BOJ’s Kuroda says global, Japan economies rebounding from COVID shock


TOKYO (Reuters) – Bank of Japan (BOJ) Governor Haruhiko Kuroda on Tuesday offered a cautiously optimistic view of the economy, saying global and Japanese growth are picking up from the damage caused by the coronavirus pandemic thanks to aggressive stimulus measures.

FILE PHOTO: Bank of Japan Governor Haruhiko Kuroda wearing a protective face mask attends a news conference as the spread of the coronavirus disease (COVID-19) continues in Tokyo, Japan, April 27, 2020, in this photo released by Kyodo. Mandatory credit Kyodo/via REUTERS

Speaking at a seminar, Kuroda said Japan’s economic growth will be “clearly positive” in the country’s new fiscal year, beginning in April, thanks to solid global trade and domestic demand for durable goods.

“The global economy is rebounding, a move that is also seen in Japan’s economy,” Kuroda said. “The recovery in the U.S. economy is positive both for Japan and global growth.”

But Kuroda stressed the BOJ’s resolve to maintain its massive stimulus and take additional easing steps “without hesitation” if risks derail Japan’s recovery.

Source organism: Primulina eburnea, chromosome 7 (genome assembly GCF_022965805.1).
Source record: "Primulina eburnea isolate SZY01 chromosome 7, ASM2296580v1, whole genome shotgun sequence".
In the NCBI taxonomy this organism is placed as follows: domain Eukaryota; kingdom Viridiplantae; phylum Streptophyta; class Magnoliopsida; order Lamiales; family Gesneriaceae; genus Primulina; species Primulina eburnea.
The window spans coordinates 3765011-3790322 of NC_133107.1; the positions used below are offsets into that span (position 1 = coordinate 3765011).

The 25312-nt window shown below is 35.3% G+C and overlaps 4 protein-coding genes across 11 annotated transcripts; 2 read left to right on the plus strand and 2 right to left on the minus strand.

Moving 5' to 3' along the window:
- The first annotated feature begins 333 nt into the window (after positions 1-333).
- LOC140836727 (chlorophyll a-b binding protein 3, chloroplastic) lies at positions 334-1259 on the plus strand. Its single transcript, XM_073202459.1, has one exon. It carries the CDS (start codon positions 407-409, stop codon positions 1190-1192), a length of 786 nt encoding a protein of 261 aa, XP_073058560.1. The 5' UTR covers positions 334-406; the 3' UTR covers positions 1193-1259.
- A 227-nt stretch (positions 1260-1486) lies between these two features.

“We will closely monitor markets as well as overseas and domestic economic developments, as various uncertainties remain on the impact of the COVID-19 pandemic,” Kuroda said.

The upbeat comments come in the wake of the BOJ’s decision earlier this month to make its policy tools more sustainable as the pandemic prolongs the battle to meet its long-distant 2% inflation goal.

Among the purposes of the review was to mitigate the rising cost of prolonged easing, such as the strain ultra-low interest rates inflict on financial institutions’ margin.

Critics of Kuroda’s radical policies have called on the BOJ to ditch its 2% inflation target and start focusing more on addressing the damage of low rates to Japan’s banking system.

Kuroda countered such views, saying that monetary policy must focus on achieving price stability.

“Price stability can be pursued with monetary policy, while a sound financial system can be achieved with macro-prudential tools,” Kuroda said, signalling the BOJ won’t dial back stimulus just to mitigate the side-effects on banks.

After rebounding from the initial hit of COVID-19, Japan’s economy is seen suffering a contraction in the current quarter due to weak consumer demand.

The outlook remains uncertain, though analysts expect solid exports to make up for some of the weakness in domestic consumption.

The BOJ will release new quarterly economic growth and inflation forecasts at its next rate review on April 26-27.

Reporting by Leika Kihara; Editing by Christian Schmollinger and Kenneth Maxwell


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